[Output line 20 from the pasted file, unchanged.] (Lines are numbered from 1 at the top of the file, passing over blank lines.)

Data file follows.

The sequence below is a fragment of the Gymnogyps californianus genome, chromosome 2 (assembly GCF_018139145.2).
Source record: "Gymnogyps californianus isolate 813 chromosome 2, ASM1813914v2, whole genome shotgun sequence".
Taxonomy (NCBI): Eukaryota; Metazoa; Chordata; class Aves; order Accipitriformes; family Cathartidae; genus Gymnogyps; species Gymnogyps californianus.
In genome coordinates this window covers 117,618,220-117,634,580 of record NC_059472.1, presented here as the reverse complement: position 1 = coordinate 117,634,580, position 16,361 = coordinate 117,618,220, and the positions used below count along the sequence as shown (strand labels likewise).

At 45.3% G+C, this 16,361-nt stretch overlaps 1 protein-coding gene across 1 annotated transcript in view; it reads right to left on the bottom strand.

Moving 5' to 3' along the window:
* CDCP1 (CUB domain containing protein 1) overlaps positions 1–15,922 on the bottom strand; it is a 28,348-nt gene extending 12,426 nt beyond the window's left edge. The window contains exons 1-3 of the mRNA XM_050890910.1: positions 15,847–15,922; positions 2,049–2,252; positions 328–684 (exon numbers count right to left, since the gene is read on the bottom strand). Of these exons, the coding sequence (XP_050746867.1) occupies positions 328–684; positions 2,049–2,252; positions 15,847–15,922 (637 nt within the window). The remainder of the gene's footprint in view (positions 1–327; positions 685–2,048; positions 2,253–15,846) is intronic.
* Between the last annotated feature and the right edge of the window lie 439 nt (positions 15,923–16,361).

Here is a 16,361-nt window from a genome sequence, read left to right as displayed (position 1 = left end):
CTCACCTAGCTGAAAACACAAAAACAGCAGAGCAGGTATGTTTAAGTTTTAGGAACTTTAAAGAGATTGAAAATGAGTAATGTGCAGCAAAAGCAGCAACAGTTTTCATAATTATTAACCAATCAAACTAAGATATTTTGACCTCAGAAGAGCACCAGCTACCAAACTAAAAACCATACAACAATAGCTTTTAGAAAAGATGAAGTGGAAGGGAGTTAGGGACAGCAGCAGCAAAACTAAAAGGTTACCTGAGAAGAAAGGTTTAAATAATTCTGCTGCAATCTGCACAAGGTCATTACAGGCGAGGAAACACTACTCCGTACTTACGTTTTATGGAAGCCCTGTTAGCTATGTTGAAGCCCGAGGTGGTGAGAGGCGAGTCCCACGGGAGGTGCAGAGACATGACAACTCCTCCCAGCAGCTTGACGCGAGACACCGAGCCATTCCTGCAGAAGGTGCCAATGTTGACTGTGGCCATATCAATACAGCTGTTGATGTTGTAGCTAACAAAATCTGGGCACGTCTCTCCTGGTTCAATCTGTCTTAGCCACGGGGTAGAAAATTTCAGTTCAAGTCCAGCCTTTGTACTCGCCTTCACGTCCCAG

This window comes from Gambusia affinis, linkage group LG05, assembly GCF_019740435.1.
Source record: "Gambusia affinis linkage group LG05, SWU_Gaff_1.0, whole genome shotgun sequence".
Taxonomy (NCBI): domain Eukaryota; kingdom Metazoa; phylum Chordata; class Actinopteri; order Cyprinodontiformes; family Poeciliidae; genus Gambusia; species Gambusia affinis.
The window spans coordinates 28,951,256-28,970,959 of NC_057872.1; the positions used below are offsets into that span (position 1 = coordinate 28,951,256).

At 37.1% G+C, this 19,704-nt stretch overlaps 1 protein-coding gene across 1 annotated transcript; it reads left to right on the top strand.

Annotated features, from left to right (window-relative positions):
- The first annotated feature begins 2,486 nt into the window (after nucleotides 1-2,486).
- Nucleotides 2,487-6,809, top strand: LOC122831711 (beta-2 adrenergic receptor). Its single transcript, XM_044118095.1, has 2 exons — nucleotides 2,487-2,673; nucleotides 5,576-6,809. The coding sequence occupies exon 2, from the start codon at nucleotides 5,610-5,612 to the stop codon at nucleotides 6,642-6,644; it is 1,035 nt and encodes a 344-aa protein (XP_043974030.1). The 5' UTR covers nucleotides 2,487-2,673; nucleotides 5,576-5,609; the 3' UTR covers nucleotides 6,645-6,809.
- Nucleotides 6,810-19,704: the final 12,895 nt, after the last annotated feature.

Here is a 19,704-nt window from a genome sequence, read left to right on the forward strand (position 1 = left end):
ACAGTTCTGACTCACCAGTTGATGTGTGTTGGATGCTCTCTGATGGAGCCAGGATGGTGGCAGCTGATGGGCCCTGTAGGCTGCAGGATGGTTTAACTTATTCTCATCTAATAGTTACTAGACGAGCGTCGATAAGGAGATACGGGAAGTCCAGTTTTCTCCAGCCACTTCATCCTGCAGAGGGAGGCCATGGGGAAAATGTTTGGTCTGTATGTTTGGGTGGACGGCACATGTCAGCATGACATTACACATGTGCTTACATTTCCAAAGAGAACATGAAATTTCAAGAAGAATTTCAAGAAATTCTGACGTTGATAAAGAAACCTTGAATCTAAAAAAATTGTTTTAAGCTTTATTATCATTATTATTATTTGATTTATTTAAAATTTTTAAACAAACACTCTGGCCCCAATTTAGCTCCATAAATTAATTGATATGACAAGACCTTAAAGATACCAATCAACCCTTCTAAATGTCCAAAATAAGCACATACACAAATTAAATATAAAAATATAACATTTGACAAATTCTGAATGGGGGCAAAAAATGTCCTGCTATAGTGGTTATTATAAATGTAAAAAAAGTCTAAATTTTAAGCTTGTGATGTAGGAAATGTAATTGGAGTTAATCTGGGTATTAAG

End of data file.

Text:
Here is a 19,704-nt window from a genome sequence, read left to right on the forward strand (position 1 = left end):